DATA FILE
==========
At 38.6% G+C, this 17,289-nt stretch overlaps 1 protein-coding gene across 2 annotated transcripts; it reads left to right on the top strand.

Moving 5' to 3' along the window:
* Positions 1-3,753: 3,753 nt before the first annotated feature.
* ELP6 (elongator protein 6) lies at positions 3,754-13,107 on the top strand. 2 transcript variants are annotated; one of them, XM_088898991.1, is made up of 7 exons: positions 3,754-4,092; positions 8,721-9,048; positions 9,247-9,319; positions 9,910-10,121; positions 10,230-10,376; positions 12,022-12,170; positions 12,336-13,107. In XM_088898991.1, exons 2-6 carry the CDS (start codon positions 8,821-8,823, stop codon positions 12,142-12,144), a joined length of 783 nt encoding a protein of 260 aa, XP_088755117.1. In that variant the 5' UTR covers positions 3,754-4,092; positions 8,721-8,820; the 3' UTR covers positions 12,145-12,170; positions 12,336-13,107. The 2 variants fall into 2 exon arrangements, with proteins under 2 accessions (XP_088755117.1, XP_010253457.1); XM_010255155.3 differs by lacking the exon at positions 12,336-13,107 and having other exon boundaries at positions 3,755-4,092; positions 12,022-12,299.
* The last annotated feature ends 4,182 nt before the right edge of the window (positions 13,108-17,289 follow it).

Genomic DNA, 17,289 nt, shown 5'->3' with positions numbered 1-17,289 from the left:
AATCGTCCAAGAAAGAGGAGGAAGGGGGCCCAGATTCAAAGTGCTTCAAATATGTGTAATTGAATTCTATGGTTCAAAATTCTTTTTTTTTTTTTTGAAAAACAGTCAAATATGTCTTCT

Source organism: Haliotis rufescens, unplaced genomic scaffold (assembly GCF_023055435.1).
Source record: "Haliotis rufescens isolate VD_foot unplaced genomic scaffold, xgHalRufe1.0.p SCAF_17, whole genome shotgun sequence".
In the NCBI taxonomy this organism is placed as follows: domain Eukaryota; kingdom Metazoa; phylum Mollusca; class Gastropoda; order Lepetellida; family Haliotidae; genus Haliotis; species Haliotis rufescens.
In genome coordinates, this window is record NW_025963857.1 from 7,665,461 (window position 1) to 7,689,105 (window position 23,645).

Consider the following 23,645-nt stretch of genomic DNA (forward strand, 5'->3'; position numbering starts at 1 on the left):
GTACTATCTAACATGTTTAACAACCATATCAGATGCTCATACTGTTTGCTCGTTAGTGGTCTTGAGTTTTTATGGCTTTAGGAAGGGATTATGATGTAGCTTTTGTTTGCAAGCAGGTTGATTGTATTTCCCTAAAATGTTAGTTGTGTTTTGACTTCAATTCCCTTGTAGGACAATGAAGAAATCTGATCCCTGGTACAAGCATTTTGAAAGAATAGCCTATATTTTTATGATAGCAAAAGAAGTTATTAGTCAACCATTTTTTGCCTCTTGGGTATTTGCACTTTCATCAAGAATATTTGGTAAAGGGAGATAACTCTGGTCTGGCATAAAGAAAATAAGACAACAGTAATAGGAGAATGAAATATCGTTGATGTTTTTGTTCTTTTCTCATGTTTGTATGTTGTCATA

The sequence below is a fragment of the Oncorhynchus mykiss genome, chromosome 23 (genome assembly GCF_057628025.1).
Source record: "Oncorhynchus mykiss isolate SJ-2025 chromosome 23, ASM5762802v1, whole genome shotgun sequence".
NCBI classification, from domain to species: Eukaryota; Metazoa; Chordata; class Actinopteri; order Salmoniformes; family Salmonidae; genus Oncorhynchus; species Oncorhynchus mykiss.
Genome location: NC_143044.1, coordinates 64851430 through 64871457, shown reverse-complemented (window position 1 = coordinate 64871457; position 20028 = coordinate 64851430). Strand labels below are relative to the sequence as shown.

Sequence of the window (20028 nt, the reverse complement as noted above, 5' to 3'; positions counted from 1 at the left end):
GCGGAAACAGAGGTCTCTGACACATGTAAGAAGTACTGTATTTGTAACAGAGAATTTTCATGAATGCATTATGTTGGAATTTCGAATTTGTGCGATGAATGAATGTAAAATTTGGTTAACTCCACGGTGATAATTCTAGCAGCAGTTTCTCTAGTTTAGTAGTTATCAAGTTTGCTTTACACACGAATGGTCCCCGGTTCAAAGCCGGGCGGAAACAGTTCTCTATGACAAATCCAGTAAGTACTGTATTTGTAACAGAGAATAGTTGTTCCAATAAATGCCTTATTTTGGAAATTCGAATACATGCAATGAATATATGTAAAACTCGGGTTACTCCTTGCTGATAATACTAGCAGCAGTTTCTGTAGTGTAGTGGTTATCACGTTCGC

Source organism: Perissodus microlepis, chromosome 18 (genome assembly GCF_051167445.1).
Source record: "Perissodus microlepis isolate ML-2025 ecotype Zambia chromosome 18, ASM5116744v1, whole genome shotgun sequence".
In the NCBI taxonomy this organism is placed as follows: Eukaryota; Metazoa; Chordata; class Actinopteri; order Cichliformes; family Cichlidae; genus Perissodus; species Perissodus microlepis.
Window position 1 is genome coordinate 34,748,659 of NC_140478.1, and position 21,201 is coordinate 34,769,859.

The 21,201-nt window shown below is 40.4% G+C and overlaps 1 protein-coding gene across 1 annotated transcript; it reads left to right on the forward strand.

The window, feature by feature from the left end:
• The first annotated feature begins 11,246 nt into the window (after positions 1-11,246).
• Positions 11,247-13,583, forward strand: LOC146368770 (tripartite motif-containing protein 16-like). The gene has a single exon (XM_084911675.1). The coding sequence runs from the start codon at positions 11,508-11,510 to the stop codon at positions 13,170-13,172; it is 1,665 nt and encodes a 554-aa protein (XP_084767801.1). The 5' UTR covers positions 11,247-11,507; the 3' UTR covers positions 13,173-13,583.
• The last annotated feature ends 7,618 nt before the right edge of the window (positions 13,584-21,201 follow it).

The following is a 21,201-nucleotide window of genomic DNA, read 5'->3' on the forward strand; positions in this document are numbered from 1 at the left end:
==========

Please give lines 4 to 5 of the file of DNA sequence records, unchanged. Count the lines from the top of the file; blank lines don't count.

* ELP6 (elongator protein 6) lies at positions 3,754-13,107 on the top strand. 2 transcript variants are annotated; one of them, XM_088898991.1, is made up of 7 exons: positions 3,754-4,092; positions 8,721-9,048; positions 9,247-9,319; positions 9,910-10,121; positions 10,230-10,376; positions 12,022-12,170; positions 12,336-13,107. In XM_088898991.1, exons 2-6 carry the CDS (start codon positions 8,821-8,823, stop codon positions 12,142-12,144), a joined length of 783 nt encoding a protein of 260 aa, XP_088755117.1. In that variant the 5' UTR covers positions 3,754-4,092; positions 8,721-8,820; the 3' UTR covers positions 12,145-12,170; positions 12,336-13,107. The 2 variants fall into 2 exon arrangements, with proteins under 2 accessions (XP_088755117.1, XP_010253457.1); XM_010255155.3 differs by lacking the exon at positions 12,336-13,107 and having other exon boundaries at positions 3,755-4,092; positions 12,022-12,299.
* The last annotated feature ends 4,182 nt before the right edge of the window (positions 13,108-17,289 follow it).